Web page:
Recently Diagnosed or Relapsed? Stop Looking For a Miracle Cure, and Use Evidence-Based Therapies To Enhance Your Treatment and Prolong Your Remission

Multiple Myeloma an incurable disease, but I have spent the last 25 years in remission using a blend of conventional oncology and evidence-based nutrition, supplementation, and lifestyle therapies from peer-reviewed studies that your oncologist probably hasn't told you about.

Click the orange button to the right to learn more about what you can start doing today.

Myeloma- Transplant, Heart Failure-

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“These (CVD) complications can occur both acutely within the first 100 days as well as long-term, many years after the initial transplantation (HSCT) period…”

I don’t know what’s more frightening, the fact that multiple myeloma (MM) patients who have had a hematopoietic stem cell transplant (HSCT) have an increased risk of cardiovascular disease or that you may already have cardiovascular disease and not know it.

I wish I knew that a multiple myeloma side effect was heart failure.

According to the study linked and excerpted below “Prior studies report that 9–27 % of persons receiving HSCT develop arrhythmias,[•]…” 

I am a long-term survivor of the blood cancer called multiple myeloma.  I underwent an autologous stem cell transplant in 12/95. My oncologist said nothing about heart damage being MM side effect.

I developed chronic atrial fibrillation (a-fib) in the fall of 2010. This is what’s called a “late stage” side effect. It happened 15 years after my ASCT.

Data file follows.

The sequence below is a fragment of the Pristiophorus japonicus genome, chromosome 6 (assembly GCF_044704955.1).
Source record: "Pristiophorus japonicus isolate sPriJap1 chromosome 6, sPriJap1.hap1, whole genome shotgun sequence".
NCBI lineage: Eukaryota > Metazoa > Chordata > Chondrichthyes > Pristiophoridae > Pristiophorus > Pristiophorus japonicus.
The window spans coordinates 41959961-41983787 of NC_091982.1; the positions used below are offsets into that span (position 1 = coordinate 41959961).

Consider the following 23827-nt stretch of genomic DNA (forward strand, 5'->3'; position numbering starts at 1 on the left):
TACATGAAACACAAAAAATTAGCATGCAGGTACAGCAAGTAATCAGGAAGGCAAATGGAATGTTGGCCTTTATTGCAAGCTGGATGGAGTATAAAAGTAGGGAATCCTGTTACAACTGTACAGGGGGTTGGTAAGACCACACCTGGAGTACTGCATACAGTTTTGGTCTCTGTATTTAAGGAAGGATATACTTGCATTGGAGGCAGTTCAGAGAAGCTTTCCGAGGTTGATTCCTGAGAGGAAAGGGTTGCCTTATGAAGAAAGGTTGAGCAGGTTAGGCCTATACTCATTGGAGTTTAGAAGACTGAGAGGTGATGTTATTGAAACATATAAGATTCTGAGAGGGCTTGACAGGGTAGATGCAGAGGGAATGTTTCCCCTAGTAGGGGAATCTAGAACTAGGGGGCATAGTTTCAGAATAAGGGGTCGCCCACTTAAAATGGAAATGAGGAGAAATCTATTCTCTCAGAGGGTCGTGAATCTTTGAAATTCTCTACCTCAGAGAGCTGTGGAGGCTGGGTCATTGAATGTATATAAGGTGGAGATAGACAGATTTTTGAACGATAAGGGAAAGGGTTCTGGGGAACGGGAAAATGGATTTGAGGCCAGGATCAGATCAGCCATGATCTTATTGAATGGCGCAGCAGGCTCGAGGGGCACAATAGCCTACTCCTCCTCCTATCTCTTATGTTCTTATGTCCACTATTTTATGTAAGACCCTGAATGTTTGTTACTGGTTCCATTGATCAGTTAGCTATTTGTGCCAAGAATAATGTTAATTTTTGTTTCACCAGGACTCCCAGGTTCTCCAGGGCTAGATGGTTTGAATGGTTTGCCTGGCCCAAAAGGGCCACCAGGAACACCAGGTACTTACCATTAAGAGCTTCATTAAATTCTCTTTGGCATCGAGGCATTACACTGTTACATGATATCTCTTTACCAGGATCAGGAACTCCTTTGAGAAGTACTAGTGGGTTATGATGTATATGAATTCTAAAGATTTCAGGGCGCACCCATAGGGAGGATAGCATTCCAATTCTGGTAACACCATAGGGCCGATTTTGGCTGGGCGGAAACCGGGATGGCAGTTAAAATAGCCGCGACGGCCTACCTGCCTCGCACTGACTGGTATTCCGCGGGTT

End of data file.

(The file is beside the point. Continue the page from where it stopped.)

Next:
Yes, it is ventricular systolic dysfunction (LVSD). At that cardiology appointment the M.D. didn’t really confirm a diagnosis of chemotherapy-induced cardiomyopathy. That diagnosis was confirmed by a different cardio-oncologist at another appointment on 1/2/19.

The good news is that this side effect can be managed. Studies support CoQ10 supplementationomega 3 fatty acid supplementation, resveratrol supplementation, and curcumin supplementation. Well, to be fair, I should have begun all those therapies years ago.

I live with chemotherapy-induced cardiomyopathy (CICM) and am working to rehabilitate my heart daily through:

  • moderate exercise,
  • whole-body hyperthermia (sauna)
  • nutrition,
  • supplementation,
  • and other heart healthy lifestyle therapies.

I supplement with and recommend Life Extension Super Ubiquinol Coq10 with Biopqq Softgels to manage my chemo-induced heart damage.

For questions about other supplements and lifestyle therapies that can help manage your chemotherapy-induced heart failure, scroll down the page, post a question or comment and I will reply ASAP.

thank you,

David Emerson

  • Multiple Myeloma Survivor
  • MM  Coach
  • Director PeopleBeatingCancer

Recommended Reading:

Cardiovascular Complications of Hematopoietic Stem Cell Transplantation

“Survivors of hematopoietic stem cell transplant (HSCT) are at significant risk for cardiac disease and cardiac complications. While there may be cardiac complications during the acute period of HSCT, long-term survivors remain at risk for cardiovascular disease at a rate at least fourfold higher than the general population…

Cardiovascular disease and cardiovascular complications are one of the most common complications associated with HSCT. These complications can occur both acutely within the first 100 days as well as long-term, many years after the initial transplantation period. Prior studies report that 9–27 % of persons receiving HSCT develop arrhythmias,[•]…